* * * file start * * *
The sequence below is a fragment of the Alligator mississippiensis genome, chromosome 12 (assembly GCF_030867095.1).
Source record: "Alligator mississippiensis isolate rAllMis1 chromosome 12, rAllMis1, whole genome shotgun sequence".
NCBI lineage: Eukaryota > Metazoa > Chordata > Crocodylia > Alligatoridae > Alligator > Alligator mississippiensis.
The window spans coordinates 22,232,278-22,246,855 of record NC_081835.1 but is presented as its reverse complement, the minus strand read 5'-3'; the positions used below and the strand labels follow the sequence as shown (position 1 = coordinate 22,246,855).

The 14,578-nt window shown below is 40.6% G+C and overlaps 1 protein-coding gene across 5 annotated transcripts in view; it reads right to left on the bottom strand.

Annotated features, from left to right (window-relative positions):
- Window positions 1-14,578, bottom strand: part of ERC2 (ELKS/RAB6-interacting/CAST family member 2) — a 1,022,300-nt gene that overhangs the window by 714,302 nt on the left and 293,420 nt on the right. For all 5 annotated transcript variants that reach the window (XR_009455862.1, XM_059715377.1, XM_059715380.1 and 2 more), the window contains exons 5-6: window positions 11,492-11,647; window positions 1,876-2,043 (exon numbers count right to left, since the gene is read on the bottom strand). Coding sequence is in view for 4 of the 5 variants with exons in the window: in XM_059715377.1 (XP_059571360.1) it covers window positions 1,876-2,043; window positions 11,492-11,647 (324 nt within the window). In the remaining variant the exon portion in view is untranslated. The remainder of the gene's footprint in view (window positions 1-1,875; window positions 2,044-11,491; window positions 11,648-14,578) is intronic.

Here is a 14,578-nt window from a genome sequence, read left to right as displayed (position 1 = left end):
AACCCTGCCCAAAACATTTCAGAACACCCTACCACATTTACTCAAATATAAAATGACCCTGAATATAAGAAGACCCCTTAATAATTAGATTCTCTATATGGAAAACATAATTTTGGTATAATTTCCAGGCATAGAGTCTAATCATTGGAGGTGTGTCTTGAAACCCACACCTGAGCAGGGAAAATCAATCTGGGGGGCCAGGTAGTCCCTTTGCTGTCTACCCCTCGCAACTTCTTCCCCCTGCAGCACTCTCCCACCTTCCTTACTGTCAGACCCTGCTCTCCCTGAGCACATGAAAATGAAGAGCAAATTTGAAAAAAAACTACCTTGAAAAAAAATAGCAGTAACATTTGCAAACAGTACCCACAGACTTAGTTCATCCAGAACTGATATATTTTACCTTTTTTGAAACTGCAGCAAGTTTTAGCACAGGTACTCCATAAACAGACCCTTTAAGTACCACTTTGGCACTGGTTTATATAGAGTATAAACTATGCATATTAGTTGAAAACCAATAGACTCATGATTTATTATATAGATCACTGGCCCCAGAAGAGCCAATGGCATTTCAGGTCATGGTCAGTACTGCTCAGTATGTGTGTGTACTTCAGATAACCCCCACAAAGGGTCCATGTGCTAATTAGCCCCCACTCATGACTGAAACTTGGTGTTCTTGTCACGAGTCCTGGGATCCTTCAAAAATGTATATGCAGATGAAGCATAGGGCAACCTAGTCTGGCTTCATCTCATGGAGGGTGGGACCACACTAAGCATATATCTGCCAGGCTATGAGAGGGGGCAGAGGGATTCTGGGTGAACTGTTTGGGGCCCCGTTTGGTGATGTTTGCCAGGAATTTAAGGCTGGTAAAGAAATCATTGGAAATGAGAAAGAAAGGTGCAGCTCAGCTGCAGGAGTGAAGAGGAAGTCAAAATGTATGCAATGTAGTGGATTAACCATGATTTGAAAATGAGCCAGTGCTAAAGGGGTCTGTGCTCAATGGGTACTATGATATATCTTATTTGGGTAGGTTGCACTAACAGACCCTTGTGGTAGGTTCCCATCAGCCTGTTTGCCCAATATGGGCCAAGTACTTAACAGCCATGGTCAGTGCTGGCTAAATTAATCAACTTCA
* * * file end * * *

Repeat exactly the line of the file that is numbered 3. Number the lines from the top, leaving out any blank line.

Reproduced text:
NCBI lineage: Eukaryota > Metazoa > Chordata > Crocodylia > Alligatoridae > Alligator > Alligator mississippiensis.